After a protracted development process and months of speculation, Apple finally revealed its long-anticipated Apple Watch in September 2014, with its release following in April 2015. Rumors about a potential next-generation Apple Watch introduction have been heating up recently. And besides, the original Apple Watch has been on sale for close to a year, now, meaning it's due for an update pretty soon. It's time we had a look at the rumors surrounding the second-generation wearable. This is all the intel we currently have on the new Apple Watch 's design, features, hardware, release date and price.
- Design – reportedly, the new-gen watch is going to be 20% to 40% thinner. Apple may be experimenting with new materials for the body and straps in hopes to bring the wearable to additional price points.
- Features – a new health-related feature will use the Apple Watch 2 (and possibly the original)'s array of biometric sensors and connectivity options to automatically send out alerts in case the wearer falls into an accident.
- Specs – Apple is looking to untether the Watch 2 from the iPhone and simultaneously increase its performance and battery life, addressing common user complaints about the original device. There's a strong possibility for the addition of a FaceTime video camera.
- Release date and price – analyst reports and industry talk hint towards a June reveal at the Apple Worldwide Developers Conference, with a possible release in the third or fourth quarter of 2016. We suspect Apple will keep the new Apple Watch's prices same as those of the original, while also introducing a new collection that slots between the most expensive Stainless Steel Apple Watch and the cheapest Apple Watch Edition.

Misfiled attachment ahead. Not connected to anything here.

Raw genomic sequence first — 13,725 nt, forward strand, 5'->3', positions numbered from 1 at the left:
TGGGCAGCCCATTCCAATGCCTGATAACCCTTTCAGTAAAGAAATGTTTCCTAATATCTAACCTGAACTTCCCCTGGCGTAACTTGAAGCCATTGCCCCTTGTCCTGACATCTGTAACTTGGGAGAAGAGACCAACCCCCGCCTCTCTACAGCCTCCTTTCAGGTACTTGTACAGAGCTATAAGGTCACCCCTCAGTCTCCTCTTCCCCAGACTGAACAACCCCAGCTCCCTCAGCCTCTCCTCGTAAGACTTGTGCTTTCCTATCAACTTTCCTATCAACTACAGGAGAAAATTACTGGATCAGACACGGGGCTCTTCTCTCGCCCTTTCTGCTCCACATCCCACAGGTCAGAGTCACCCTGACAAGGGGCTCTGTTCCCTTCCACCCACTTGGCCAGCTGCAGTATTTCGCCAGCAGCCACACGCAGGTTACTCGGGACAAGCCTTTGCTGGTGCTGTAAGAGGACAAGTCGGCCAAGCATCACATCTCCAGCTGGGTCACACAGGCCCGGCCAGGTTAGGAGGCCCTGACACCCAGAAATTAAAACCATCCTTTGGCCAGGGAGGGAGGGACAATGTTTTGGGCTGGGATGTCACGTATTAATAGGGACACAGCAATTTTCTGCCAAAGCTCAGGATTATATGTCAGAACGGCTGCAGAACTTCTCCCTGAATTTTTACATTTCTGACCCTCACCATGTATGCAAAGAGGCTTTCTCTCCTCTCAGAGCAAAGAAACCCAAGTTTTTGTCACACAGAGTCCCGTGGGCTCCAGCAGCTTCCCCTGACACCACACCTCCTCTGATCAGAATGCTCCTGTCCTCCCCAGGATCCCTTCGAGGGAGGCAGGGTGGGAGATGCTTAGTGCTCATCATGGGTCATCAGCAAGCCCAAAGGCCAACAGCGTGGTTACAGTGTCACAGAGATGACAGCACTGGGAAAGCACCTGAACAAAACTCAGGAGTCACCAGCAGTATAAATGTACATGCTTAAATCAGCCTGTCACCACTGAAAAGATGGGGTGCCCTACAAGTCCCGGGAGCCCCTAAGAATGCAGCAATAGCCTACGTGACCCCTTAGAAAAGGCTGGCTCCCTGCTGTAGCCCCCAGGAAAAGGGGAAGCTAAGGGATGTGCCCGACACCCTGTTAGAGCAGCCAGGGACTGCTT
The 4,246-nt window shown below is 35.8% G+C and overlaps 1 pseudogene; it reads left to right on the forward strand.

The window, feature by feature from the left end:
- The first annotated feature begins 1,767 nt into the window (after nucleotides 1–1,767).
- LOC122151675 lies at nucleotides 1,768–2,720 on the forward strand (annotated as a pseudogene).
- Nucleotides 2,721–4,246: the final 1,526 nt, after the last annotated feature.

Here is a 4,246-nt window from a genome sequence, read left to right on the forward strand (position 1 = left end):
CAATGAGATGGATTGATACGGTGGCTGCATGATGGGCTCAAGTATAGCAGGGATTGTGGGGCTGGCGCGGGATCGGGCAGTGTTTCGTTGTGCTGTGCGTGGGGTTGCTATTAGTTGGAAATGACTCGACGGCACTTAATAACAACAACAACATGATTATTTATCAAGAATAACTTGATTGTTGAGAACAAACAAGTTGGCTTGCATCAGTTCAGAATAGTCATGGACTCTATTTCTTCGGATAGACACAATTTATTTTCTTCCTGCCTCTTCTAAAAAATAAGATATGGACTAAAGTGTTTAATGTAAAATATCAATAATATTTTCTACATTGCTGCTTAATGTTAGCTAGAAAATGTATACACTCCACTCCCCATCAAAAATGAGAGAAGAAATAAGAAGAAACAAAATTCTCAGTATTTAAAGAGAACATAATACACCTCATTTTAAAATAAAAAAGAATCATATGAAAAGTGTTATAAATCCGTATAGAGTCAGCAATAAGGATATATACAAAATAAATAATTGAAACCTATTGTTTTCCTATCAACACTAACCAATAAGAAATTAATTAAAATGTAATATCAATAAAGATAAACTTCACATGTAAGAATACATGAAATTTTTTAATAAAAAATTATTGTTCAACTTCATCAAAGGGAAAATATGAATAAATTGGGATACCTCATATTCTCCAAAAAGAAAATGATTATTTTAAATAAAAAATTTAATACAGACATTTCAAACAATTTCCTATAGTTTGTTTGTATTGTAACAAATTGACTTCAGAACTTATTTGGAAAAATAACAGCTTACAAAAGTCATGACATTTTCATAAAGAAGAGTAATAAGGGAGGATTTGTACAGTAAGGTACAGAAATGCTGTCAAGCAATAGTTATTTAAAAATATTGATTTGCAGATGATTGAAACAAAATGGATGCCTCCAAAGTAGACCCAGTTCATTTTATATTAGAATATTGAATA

Apple is experimenting with new materials and a magnetic wristband in order to attract new buyers and improve the watch's portability.
Rather than introducing radical changes, such as making the timepiece circular, Apple is said to be making the new wearable thinner by 20 to 40% and experimenting with new models designed to attract customers looking to spend between $1500 to $12,000 on a premium watch. These models will sit in the untapped price niche between the most expensive Stainless Steel Apple Watch ($999) and the cheapest Apple Watch Edition ($10,000). It's been said that the new category could see Apple explore materials such as tungsten, palladium, titanium and platinum, possibly both for cases and wrist straps.
Additionally, Apple has patented a new Magnetic Wristband that upgrades the traditional strap with added flexibility. Like the Milanese Loop band, the magnets on the new band serve to hold the Apple Watch in place while it's worn. When the watch is taken off, the strap could be wrapped around the watch, protecting the screen as the device is stored or carried around. It can also double up as a stand, rolling up behind the watch and propping it up.
Apple is making the Watch automatically call doctors when it detects the wearer is in peril.
After detecting an emergency event, the Apple Watch could tailor its alert based on the severity of the wearer’s condition. For example, in the case of an elderly person falling over, the watch could send out an alert to immediate family members. If the watch doesn’t detect a heartbeat, though, it can skip the first tier alert contacts altogether and call emergency services via 911 or other emergency contact numbers.